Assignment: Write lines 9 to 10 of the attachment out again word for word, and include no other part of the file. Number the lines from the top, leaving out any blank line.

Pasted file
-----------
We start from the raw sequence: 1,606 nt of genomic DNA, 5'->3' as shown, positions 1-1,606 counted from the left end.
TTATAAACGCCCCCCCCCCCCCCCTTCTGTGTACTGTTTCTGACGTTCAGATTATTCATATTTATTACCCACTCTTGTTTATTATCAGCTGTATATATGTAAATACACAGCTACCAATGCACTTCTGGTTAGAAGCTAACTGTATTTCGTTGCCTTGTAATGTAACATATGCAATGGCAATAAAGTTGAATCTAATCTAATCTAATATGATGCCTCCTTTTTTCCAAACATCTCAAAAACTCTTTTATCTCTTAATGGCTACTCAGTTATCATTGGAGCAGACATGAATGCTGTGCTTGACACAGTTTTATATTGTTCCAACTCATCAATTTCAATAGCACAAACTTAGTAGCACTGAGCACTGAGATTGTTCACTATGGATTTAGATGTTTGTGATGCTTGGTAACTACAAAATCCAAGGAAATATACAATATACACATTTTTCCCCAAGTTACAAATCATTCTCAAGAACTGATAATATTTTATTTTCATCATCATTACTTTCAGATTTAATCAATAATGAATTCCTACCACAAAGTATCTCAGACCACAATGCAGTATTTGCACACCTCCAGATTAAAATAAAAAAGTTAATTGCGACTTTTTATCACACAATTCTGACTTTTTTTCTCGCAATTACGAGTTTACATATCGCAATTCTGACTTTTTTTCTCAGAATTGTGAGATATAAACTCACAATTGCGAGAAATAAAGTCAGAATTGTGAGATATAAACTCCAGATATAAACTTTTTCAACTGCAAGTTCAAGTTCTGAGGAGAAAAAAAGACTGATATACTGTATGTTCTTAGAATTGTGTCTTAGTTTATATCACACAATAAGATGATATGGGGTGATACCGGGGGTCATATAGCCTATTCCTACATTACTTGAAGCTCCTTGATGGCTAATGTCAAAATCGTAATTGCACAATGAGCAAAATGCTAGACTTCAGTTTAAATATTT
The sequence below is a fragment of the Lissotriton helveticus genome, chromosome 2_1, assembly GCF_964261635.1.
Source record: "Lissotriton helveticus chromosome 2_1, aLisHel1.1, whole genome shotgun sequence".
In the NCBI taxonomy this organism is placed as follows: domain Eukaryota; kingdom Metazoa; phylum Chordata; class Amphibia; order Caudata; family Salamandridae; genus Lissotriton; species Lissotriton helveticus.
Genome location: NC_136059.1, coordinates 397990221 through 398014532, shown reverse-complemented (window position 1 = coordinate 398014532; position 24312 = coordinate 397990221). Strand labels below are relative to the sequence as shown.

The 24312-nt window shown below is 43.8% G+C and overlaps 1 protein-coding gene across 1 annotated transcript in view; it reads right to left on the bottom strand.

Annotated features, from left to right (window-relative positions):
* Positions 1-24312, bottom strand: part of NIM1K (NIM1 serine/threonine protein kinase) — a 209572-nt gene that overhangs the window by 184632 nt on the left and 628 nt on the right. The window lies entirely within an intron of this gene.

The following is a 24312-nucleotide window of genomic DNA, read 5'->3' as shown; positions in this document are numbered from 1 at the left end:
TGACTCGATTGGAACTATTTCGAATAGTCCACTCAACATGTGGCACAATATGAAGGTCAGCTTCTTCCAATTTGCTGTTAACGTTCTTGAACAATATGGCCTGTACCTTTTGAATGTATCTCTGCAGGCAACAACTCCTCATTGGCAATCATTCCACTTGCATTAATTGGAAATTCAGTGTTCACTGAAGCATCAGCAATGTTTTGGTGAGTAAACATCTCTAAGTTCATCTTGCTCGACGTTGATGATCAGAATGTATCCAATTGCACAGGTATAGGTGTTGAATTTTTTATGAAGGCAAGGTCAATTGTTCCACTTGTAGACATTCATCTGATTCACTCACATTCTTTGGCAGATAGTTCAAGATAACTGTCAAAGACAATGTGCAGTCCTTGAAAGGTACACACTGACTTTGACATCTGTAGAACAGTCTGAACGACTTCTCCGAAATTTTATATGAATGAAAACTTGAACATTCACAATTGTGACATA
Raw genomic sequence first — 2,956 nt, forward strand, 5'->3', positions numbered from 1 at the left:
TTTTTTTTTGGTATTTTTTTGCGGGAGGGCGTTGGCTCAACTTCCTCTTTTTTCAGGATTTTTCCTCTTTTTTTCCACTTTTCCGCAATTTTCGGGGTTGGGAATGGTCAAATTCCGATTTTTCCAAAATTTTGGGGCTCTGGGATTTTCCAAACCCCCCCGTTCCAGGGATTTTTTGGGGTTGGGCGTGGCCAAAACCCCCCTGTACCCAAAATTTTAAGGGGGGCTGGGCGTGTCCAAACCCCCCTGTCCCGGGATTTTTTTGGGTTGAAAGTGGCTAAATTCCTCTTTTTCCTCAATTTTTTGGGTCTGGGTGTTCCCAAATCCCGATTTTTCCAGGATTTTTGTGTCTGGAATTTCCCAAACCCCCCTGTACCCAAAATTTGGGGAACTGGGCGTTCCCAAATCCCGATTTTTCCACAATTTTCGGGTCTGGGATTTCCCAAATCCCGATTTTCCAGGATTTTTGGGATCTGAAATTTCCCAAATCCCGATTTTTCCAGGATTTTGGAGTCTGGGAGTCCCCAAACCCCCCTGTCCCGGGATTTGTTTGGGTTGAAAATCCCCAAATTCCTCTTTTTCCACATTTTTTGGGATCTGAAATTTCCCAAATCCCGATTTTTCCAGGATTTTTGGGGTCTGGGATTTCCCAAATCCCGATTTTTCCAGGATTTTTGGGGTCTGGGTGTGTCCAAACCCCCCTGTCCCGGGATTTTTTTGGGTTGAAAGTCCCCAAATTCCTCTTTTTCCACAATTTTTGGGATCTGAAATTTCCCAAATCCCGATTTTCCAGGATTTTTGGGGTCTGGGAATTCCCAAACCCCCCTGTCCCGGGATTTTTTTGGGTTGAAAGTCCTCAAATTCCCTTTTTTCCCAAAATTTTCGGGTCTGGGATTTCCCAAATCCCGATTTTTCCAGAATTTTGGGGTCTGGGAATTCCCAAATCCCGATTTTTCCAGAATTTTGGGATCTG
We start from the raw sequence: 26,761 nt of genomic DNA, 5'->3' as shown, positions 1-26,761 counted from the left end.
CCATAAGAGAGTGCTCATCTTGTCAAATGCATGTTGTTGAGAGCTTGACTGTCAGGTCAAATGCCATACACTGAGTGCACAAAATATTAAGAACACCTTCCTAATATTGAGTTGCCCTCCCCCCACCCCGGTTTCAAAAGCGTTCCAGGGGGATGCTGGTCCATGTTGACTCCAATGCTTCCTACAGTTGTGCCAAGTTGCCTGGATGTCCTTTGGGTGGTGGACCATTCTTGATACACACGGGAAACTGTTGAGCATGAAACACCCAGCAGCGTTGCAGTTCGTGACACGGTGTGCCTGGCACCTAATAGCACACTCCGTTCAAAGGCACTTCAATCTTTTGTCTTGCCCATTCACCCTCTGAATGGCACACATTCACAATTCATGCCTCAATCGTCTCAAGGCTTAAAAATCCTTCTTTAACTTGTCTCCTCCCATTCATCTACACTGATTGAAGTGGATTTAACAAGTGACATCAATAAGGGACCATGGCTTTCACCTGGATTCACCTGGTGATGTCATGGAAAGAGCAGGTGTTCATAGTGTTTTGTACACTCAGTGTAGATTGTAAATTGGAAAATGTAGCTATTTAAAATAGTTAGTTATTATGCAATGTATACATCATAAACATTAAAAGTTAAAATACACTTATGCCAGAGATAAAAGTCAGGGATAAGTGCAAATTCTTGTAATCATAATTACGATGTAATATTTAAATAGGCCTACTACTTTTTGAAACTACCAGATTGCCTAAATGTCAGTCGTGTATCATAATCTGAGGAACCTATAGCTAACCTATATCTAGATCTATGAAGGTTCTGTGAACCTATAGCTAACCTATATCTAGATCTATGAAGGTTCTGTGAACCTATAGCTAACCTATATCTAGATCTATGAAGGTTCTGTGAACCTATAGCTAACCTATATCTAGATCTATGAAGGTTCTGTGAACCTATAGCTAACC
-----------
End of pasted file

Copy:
* Positions 1-24312, bottom strand: part of NIM1K (NIM1 serine/threonine protein kinase) — a 209572-nt gene that overhangs the window by 184632 nt on the left and 628 nt on the right. The window lies entirely within an intron of this gene.

The following is a 24312-nucleotide window of genomic DNA, read 5'->3' as shown; positions in this document are numbered from 1 at the left end: